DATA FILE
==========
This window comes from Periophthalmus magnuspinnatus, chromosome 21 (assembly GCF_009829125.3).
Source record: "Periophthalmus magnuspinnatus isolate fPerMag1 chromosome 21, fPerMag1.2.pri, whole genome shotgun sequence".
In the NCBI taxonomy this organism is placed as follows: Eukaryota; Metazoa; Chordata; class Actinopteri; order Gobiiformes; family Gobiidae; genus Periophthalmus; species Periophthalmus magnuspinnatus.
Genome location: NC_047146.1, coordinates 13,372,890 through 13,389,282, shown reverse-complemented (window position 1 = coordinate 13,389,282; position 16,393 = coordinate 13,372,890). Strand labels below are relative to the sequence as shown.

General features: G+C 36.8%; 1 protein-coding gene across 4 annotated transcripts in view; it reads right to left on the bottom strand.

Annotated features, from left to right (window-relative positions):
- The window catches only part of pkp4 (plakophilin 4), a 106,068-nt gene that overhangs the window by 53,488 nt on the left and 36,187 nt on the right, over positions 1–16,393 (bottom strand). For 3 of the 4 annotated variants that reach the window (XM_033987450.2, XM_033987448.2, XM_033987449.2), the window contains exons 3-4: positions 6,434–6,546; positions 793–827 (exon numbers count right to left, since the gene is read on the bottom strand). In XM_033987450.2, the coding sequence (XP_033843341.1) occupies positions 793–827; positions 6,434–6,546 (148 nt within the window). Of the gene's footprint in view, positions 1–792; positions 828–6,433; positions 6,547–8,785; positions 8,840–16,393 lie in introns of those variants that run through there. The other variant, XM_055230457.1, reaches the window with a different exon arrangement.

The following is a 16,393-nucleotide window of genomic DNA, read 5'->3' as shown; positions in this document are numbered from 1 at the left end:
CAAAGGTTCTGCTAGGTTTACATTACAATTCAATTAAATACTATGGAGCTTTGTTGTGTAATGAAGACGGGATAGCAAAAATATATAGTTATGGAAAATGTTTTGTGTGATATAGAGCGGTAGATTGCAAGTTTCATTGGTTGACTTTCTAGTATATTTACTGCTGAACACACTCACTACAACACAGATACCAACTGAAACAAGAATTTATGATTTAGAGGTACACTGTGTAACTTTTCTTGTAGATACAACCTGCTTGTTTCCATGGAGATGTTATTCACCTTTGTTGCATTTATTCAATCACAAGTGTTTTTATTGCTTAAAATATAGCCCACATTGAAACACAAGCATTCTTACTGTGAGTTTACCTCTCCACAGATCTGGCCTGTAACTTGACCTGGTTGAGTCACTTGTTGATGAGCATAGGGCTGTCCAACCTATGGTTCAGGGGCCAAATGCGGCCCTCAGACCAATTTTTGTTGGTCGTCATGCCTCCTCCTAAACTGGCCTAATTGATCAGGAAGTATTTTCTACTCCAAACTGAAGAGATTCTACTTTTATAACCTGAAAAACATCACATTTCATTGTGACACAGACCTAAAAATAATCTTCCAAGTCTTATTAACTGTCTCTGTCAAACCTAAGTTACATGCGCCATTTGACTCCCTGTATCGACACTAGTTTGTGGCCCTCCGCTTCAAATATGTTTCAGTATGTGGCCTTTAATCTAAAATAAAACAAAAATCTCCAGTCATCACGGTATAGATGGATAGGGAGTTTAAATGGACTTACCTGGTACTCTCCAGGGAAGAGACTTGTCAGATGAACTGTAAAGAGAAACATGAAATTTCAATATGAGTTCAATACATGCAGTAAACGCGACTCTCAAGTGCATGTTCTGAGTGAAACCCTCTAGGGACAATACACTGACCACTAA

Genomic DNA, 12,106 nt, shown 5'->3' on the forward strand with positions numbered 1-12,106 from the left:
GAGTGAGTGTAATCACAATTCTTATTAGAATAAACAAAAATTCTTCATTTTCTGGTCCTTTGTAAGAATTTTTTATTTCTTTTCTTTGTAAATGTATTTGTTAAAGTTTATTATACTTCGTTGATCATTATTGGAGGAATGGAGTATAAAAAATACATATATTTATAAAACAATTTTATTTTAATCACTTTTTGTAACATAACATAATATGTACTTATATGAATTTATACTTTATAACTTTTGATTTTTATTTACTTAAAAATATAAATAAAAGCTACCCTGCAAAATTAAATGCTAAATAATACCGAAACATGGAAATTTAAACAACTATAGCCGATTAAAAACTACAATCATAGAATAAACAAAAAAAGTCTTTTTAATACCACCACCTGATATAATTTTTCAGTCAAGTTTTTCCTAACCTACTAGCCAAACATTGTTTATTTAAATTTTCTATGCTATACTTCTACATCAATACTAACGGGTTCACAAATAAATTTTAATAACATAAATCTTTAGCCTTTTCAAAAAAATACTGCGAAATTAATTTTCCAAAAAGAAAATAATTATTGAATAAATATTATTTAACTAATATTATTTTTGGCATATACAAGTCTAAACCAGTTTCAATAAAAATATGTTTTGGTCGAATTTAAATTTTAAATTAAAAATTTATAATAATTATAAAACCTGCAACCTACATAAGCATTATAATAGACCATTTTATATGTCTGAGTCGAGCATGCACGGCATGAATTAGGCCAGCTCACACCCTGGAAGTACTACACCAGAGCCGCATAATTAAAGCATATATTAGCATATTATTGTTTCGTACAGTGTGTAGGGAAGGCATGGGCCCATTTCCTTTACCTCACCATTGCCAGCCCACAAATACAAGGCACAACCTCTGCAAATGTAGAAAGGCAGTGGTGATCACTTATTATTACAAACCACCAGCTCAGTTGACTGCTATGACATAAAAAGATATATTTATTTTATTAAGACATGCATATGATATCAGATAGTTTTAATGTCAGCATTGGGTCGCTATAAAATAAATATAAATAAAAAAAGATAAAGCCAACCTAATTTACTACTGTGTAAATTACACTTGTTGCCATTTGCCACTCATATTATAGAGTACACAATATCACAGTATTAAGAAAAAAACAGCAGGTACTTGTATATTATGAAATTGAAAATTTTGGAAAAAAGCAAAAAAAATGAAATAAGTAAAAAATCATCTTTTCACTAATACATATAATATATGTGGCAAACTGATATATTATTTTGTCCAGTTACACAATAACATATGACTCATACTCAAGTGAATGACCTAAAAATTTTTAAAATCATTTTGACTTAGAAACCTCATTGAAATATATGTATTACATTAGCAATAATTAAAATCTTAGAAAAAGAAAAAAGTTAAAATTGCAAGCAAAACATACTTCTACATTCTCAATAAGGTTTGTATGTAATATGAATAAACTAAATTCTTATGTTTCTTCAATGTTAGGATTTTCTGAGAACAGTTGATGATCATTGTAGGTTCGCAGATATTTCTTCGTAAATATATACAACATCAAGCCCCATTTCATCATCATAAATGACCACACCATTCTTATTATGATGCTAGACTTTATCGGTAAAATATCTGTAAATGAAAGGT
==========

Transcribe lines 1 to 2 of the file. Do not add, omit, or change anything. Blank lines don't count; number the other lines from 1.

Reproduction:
This window comes from Periophthalmus magnuspinnatus, chromosome 21 (assembly GCF_009829125.3).
Source record: "Periophthalmus magnuspinnatus isolate fPerMag1 chromosome 21, fPerMag1.2.pri, whole genome shotgun sequence".